- FDA issues health warning prompted by TikTok challenge
- ‘Benadryl Challenge’ on TikTok first appeared in May
- Three teenagers were hospitalized, one died from taking the challenge
TikTok is in trouble with the U.S. Food and Drug Administration (FDA) weeks after one of its trends, the ‘Benadryl challenge,’ led to the hospitalization of three teens in Texas.
The ‘Benadryl challenge’ encourages audiences to take high doses of over-the-counter (OTC) allergy medications to induce hallucinations. The FDA issued a statement, citing deaths and mishaps with teenagers due to the TikTok trend. The trend first appeared on the app in May.
“The U.S. FDA is warning that taking higher-than-recommended doses of the common OTC allergy medicine diphenhydramine (Benadryl) can lead to serious heart problems, seizures, coma or even death. We are aware of news reports of teenagers ending up in emergency rooms or dying after participating in the Benadryl challenge,” the statement read.
The regulatory body requested parents to store such medicines in places where children cannot reach them.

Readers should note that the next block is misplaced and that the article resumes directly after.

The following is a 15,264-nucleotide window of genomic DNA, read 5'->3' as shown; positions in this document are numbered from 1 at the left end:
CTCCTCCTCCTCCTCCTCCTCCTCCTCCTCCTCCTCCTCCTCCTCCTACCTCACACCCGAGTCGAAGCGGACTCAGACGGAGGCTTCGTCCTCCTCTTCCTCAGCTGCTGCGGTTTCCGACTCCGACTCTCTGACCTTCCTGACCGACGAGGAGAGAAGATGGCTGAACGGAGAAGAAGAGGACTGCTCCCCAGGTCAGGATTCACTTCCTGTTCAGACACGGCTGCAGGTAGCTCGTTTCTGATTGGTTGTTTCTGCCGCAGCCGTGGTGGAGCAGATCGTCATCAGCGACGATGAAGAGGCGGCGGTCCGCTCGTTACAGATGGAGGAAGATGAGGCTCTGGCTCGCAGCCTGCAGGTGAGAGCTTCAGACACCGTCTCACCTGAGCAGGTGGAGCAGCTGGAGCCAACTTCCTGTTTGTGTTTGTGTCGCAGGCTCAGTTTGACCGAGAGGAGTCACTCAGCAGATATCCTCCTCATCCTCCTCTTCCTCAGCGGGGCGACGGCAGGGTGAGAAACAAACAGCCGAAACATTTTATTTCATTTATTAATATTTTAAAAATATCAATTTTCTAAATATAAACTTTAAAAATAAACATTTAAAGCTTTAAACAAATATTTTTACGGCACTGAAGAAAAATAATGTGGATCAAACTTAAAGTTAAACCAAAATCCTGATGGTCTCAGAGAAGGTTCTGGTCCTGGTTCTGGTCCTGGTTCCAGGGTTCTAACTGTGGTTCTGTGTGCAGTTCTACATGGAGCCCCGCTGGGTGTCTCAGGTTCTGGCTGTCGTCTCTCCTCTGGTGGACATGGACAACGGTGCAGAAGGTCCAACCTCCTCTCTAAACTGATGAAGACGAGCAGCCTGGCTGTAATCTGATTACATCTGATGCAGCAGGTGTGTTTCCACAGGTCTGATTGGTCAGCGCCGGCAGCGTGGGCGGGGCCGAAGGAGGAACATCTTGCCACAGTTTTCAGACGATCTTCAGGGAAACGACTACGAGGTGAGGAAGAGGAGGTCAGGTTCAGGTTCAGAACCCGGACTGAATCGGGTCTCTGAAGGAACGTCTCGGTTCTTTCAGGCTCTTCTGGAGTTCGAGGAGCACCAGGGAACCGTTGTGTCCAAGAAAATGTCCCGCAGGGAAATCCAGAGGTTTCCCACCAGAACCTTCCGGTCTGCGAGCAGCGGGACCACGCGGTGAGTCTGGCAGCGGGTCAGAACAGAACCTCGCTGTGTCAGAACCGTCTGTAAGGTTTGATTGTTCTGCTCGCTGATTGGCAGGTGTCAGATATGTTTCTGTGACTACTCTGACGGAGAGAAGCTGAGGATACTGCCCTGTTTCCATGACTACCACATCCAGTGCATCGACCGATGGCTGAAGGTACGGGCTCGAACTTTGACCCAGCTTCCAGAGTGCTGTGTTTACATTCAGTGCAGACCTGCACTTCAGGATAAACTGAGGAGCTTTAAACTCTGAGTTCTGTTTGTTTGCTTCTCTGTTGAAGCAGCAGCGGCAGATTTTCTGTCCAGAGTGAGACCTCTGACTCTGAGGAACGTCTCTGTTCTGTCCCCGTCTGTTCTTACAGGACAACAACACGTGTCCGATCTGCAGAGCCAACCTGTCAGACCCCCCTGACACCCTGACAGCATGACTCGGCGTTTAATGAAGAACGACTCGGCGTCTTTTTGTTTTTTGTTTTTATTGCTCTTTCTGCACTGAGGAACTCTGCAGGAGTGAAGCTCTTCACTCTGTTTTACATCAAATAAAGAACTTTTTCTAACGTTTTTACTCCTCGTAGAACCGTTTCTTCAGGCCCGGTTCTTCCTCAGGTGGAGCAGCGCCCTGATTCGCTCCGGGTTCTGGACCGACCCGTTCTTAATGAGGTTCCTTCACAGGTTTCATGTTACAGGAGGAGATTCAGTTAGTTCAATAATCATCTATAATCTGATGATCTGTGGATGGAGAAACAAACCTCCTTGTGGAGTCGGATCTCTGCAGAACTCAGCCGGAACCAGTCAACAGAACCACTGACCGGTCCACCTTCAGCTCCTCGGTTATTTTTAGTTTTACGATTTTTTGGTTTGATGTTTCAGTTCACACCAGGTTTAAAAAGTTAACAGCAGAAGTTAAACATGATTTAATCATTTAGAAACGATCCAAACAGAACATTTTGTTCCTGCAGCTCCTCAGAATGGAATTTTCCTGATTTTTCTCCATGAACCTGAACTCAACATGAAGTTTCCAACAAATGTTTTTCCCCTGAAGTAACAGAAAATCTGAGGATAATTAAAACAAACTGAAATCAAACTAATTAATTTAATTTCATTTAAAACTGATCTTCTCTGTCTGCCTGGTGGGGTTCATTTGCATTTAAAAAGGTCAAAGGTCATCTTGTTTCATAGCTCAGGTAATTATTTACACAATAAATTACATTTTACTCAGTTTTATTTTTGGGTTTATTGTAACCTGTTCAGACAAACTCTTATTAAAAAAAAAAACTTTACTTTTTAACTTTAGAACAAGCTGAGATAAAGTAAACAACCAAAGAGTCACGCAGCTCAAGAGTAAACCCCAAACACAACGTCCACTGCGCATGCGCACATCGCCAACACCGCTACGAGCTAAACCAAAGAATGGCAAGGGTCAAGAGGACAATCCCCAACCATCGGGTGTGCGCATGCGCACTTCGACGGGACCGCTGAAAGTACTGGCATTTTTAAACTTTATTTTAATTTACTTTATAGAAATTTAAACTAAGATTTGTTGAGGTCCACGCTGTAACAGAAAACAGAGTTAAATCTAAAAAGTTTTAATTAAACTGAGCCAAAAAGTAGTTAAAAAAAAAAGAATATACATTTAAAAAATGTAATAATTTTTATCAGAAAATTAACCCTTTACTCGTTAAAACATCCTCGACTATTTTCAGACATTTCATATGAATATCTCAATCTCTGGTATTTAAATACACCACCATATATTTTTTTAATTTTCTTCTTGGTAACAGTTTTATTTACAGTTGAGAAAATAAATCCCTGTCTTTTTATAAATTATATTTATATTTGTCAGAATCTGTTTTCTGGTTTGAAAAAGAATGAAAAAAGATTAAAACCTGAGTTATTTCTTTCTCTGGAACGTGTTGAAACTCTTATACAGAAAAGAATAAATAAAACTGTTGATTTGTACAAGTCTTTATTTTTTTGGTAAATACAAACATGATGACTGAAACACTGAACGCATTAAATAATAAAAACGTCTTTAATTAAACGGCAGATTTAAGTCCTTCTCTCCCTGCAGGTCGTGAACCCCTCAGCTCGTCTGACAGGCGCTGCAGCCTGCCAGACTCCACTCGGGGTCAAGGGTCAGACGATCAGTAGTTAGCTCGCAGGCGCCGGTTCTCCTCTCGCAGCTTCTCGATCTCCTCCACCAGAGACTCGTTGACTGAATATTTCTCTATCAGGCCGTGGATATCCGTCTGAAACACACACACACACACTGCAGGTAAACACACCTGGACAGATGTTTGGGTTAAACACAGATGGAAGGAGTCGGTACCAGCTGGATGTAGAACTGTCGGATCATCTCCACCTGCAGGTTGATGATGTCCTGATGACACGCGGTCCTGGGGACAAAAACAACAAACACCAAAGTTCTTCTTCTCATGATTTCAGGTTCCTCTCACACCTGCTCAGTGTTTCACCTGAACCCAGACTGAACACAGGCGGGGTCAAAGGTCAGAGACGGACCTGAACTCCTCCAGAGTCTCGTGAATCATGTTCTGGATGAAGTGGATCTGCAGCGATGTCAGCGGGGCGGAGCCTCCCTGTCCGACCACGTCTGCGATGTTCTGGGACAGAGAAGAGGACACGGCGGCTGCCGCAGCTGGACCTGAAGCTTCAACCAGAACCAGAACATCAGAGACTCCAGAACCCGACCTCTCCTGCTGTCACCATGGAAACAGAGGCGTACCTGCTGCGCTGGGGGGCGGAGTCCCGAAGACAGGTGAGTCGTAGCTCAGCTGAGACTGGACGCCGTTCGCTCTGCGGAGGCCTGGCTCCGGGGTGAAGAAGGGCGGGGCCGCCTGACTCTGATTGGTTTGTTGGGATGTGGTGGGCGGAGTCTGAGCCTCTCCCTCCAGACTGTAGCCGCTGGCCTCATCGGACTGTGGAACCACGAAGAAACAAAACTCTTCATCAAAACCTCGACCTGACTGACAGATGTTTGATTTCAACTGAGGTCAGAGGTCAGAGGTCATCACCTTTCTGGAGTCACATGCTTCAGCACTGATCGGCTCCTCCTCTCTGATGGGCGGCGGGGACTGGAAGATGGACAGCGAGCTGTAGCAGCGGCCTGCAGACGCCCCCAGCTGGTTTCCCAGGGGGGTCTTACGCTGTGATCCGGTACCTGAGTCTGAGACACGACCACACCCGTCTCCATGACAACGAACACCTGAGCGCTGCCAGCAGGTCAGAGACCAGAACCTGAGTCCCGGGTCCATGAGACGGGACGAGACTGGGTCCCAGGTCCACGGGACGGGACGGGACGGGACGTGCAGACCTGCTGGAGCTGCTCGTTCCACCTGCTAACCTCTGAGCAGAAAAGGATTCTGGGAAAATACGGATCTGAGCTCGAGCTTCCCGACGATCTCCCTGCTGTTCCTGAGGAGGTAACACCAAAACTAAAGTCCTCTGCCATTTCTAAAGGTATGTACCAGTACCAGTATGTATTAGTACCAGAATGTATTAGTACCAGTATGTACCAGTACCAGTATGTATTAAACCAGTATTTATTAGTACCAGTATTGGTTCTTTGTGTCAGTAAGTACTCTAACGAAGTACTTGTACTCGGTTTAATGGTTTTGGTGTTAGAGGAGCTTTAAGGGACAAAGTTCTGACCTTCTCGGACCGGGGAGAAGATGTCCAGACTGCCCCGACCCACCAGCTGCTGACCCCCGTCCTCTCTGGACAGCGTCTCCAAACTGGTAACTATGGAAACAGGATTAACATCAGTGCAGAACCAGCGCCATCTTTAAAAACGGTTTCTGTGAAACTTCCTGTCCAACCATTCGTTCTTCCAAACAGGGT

Benadryl contains diphenhydramine, which helps the body to fight fever, respiratory allergies and common cold symptoms when taken in small doses.
A spokesperson from TikTok told CBS that the company actively removes content that violates guidelines and blocks it to discourage further participation by users.
The Benadryl challenge is only one of the many controversial challenges on TikTok known for their negative influence on teenagers. Challenges like the ‘Passout challenge’ which encouraged teenagers to sway their head from side to side till they blacked out, or the ‘autism challenge’ have also made headlines. At least six children have died in the U.S. due to the ‘choking game’ on the app.
The app is trying to operate under tight government’s scrutiny in the U.S. after President Donald Trump’ ordered a ban on the popular video app Sept. 20. Trump, who has claimed China to be an enemy throughout his term, had said TikTok’s Chinese parent has ties to the Communist government in Beijing and its operations are a threat to national security. Trump faced a backlash on social media for the ban.
A U.S. federal judge halted the ban late Sunday. The company said the ban was unnecessary as it was restructuring its operations to address security issues raised by the U.S. government.
Since 2018, the app’s foothold has grown in the country, and it has about 100 million active users now.